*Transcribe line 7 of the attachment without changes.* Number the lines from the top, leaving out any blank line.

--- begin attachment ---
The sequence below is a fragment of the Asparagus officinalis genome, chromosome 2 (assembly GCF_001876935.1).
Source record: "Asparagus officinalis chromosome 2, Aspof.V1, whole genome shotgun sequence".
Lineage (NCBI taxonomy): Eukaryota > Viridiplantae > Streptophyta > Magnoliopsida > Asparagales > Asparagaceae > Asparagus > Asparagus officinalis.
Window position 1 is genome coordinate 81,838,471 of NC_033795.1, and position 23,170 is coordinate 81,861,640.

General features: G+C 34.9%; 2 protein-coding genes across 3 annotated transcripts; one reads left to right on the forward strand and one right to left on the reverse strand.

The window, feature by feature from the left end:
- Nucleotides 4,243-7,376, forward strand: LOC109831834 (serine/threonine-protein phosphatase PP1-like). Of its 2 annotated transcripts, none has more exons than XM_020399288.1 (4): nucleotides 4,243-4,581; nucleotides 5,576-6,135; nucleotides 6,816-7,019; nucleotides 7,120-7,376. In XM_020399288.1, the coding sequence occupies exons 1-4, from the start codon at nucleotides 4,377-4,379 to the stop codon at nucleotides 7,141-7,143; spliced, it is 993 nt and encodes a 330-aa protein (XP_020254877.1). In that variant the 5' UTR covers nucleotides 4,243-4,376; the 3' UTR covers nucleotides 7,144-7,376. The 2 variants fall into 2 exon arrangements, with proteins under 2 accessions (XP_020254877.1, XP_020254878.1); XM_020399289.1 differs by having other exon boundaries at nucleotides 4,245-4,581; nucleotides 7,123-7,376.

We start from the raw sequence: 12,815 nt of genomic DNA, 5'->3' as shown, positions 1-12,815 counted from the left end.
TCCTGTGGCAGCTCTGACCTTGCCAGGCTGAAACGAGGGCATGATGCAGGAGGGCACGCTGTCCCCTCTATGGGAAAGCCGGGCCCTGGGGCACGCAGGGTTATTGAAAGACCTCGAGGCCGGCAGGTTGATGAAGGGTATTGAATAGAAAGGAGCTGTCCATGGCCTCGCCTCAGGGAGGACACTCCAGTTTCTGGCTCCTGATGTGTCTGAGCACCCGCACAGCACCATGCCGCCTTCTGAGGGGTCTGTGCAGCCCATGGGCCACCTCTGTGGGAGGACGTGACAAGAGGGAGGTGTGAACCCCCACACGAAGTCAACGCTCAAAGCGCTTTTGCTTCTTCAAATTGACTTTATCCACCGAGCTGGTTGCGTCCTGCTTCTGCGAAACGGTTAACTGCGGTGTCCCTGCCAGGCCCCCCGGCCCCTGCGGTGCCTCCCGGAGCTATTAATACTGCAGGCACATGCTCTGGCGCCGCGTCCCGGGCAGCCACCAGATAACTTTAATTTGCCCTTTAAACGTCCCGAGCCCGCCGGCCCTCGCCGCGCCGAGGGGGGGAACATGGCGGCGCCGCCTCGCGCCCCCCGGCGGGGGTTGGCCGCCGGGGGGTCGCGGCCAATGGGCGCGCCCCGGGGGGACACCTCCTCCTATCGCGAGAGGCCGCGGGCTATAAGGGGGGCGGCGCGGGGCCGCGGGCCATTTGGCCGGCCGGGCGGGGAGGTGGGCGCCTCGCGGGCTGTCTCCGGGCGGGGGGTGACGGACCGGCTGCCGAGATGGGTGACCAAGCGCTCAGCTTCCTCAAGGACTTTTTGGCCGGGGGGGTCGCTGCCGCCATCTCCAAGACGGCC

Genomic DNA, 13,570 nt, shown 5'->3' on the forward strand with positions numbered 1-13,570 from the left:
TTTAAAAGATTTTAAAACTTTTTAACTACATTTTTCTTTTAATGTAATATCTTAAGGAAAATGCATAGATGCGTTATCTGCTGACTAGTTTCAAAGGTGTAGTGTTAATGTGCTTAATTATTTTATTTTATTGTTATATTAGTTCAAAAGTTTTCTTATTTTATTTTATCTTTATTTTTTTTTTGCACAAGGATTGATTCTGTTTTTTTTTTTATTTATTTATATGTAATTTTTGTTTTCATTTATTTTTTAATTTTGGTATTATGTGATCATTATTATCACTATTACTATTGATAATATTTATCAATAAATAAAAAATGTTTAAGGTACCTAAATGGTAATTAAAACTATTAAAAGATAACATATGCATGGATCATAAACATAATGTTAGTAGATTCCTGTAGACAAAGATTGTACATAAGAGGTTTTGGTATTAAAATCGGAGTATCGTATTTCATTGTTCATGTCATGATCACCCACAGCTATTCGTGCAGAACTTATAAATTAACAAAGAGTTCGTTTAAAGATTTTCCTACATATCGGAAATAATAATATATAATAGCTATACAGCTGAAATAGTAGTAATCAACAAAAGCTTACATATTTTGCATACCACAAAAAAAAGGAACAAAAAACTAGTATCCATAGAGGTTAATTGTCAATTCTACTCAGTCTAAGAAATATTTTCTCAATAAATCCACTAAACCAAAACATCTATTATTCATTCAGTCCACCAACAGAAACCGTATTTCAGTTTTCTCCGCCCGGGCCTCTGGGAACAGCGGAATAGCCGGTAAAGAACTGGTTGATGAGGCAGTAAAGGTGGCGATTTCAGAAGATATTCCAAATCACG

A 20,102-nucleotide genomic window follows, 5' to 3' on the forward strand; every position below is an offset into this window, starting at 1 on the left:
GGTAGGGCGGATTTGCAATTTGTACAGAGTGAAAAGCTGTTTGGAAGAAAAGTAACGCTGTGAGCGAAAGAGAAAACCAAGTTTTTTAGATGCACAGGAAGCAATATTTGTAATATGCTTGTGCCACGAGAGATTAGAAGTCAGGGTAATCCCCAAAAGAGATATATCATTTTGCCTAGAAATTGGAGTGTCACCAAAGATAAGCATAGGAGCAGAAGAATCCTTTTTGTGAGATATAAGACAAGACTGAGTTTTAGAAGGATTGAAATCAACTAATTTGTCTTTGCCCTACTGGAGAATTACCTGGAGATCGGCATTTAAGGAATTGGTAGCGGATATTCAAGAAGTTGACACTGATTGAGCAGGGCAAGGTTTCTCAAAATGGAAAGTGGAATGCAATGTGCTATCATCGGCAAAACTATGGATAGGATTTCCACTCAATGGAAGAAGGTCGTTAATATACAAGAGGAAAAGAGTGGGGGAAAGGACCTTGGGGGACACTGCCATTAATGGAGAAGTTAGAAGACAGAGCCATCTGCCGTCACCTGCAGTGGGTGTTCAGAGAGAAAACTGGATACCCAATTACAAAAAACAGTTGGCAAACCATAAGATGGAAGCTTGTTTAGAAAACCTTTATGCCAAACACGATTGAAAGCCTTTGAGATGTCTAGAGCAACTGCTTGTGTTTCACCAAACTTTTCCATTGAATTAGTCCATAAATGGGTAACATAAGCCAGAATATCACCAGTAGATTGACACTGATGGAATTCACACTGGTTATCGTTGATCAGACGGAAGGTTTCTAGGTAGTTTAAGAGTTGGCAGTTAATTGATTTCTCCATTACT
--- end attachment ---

- Nucleotides 4,243-7,376, forward strand: LOC109831834 (serine/threonine-protein phosphatase PP1-like). Of its 2 annotated transcripts, none has more exons than XM_020399288.1 (4): nucleotides 4,243-4,581; nucleotides 5,576-6,135; nucleotides 6,816-7,019; nucleotides 7,120-7,376. In XM_020399288.1, the coding sequence occupies exons 1-4, from the start codon at nucleotides 4,377-4,379 to the stop codon at nucleotides 7,141-7,143; spliced, it is 993 nt and encodes a 330-aa protein (XP_020254877.1). In that variant the 5' UTR covers nucleotides 4,243-4,376; the 3' UTR covers nucleotides 7,144-7,376. The 2 variants fall into 2 exon arrangements, with proteins under 2 accessions (XP_020254877.1, XP_020254878.1); XM_020399289.1 differs by having other exon boundaries at nucleotides 4,245-4,581; nucleotides 7,123-7,376.